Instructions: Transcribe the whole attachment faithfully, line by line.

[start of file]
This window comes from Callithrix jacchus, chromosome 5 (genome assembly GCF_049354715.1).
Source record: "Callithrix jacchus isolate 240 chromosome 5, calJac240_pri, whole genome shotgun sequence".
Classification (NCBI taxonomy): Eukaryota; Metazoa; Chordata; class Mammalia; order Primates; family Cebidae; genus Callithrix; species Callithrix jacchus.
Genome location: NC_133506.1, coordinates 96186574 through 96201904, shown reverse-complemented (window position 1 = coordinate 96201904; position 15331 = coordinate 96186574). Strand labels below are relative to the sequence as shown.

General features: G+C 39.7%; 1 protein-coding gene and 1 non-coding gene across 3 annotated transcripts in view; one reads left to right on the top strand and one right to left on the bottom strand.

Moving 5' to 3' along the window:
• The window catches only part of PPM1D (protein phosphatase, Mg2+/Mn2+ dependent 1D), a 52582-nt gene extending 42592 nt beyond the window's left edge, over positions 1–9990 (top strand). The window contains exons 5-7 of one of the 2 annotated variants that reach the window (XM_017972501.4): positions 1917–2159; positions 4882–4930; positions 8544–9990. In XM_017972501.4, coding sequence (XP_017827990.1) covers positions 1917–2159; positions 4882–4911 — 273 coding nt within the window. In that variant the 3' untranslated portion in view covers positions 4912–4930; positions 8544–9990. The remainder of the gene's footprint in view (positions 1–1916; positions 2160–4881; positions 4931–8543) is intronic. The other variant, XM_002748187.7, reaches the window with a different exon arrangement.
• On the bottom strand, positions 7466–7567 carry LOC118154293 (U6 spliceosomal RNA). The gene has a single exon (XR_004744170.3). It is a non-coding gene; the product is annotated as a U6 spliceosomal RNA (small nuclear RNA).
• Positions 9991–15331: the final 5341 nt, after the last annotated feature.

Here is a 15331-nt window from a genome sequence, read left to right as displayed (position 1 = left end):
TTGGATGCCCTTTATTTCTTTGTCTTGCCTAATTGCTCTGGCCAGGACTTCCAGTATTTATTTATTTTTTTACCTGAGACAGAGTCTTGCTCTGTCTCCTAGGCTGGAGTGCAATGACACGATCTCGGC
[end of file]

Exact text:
This window comes from Callithrix jacchus, chromosome 5 (genome assembly GCF_049354715.1).
Source record: "Callithrix jacchus isolate 240 chromosome 5, calJac240_pri, whole genome shotgun sequence".
Classification (NCBI taxonomy): Eukaryota; Metazoa; Chordata; class Mammalia; order Primates; family Cebidae; genus Callithrix; species Callithrix jacchus.
Genome location: NC_133506.1, coordinates 96186574 through 96201904, shown reverse-complemented (window position 1 = coordinate 96201904; position 15331 = coordinate 96186574). Strand labels below are relative to the sequence as shown.

General features: G+C 39.7%; 1 protein-coding gene and 1 non-coding gene across 3 annotated transcripts in view; one reads left to right on the top strand and one right to left on the bottom strand.

Moving 5' to 3' along the window:
• The window catches only part of PPM1D (protein phosphatase, Mg2+/Mn2+ dependent 1D), a 52582-nt gene extending 42592 nt beyond the window's left edge, over positions 1–9990 (top strand). The window contains exons 5-7 of one of the 2 annotated variants that reach the window (XM_017972501.4): positions 1917–2159; positions 4882–4930; positions 8544–9990. In XM_017972501.4, coding sequence (XP_017827990.1) covers positions 1917–2159; positions 4882–4911 — 273 coding nt within the window. In that variant the 3' untranslated portion in view covers positions 4912–4930; positions 8544–9990. The remainder of the gene's footprint in view (positions 1–1916; positions 2160–4881; positions 4931–8543) is intronic. The other variant, XM_002748187.7, reaches the window with a different exon arrangement.
• On the bottom strand, positions 7466–7567 carry LOC118154293 (U6 spliceosomal RNA). The gene has a single exon (XR_004744170.3). It is a non-coding gene; the product is annotated as a U6 spliceosomal RNA (small nuclear RNA).
• Positions 9991–15331: the final 5341 nt, after the last annotated feature.

Here is a 15331-nt window from a genome sequence, read left to right as displayed (position 1 = left end):
TTGGATGCCCTTTATTTCTTTGTCTTGCCTAATTGCTCTGGCCAGGACTTCCAGTATTTATTTATTTTTTTACCTGAGACAGAGTCTTGCTCTGTCTCCTAGGCTGGAGTGCAATGACACGATCTCGGC